When children are old enough to understand rules, then it’s a good idea to have house rules around electrical safety. Make sure that an electrical safety plan is part of your overall emergency preparedness plan. When your children know what to do and not to do around electricity, accidents are less likely to occur.
1DON’T plug too much stuff into one outlet or extension cord.
It could damage the electrical system in your house or even cause a fire. Show children how plugs work, and let them know that even if they are curious about the slits of an electrical outlet, nothing else should be placed inside.
2Keep electrical stuff far away from water.
Water and electricity never mix. Use caution outdoors and keep all electrical appliances at least 10 feet away from hot tubs, pools, ponds, puddles and wet surfaces. Never place electronics near the shower or bathtub, and keep liquids and drinks away from computers, video games, and TVs, or anything that has a cord and plug.
3Never put metal objects in an appliance or outlet
4DON’T yank an electrical cord from the wall.
Pulling on a cord can damage the appliance, plug or outlet.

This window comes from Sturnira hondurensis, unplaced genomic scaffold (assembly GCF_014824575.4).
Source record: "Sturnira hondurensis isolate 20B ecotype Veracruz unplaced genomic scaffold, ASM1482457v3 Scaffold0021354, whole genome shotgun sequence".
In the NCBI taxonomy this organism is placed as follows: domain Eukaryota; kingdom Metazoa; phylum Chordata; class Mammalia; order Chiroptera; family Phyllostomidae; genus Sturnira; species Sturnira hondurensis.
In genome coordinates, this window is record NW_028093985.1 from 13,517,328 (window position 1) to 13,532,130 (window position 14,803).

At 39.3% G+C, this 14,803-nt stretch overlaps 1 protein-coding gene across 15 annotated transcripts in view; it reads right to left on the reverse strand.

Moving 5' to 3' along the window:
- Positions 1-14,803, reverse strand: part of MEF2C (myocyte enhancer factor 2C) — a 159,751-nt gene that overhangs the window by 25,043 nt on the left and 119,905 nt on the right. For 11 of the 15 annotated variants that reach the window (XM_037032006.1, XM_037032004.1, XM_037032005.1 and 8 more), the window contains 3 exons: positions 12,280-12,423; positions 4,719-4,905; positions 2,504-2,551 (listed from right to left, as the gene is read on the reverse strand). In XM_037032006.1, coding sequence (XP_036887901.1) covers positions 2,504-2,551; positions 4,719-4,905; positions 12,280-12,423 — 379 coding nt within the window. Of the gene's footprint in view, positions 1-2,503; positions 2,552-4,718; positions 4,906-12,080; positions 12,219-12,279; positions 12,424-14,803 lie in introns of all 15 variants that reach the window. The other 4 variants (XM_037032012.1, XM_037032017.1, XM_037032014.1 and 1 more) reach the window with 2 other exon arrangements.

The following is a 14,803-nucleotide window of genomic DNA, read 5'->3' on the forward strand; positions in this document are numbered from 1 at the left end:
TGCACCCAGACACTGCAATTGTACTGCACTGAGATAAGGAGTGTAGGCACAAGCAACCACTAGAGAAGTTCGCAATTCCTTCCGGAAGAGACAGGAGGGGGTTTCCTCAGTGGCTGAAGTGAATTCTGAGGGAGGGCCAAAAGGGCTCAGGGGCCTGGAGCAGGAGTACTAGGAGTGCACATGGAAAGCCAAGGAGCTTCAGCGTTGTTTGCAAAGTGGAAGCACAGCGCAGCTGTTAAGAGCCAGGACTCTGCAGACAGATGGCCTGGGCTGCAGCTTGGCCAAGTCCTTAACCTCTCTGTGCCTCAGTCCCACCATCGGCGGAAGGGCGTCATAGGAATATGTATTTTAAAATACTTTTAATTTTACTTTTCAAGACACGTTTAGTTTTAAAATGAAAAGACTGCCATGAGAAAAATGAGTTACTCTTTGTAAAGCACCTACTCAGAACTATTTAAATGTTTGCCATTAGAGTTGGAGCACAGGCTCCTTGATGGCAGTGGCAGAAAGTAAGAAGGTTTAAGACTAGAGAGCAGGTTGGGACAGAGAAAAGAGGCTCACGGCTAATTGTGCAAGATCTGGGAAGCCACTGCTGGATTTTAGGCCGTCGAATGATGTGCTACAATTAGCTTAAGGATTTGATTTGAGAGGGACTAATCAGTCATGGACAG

5DON’T ever climb the fence around an electrical substation.
If a ball or pet gets inside the fence, contact your local electric utility for assistance—they’ll come and get it out for you.
Teach children to never fly kites or carry helium balloons on long strings under or near power lines. Electricity is always looking for a route to the ground; kites and balloons make the perfect conduits. If a kite gets stuck in a tree that’s near power lines, don’t climb up to get it. Contact your local electric cooperative for assistance. The kite and the string may conduct electricity—sending it right through you to the ground.
Look out for power lines before you climb a tree. The electricity can go right through the tree branch—and right through you!
In some neighborhoods, power lines are buried in the ground. It can be difficult to tell where these lines are located. Teach children not to dig in the ground in any areas you have not told them are safe.
Transformers are often large, green, metal boxes sitting on the ground. Teach your children that these are not mountains to be climbed or treasures to explore. Tell your children that if they notice one of these boxes open, they should alert an adult immediately.
When lightning strikes, it’s time to head inside. Children should know to go indoors when storms are approaching, but especially when thunder sounds and lightning strikes.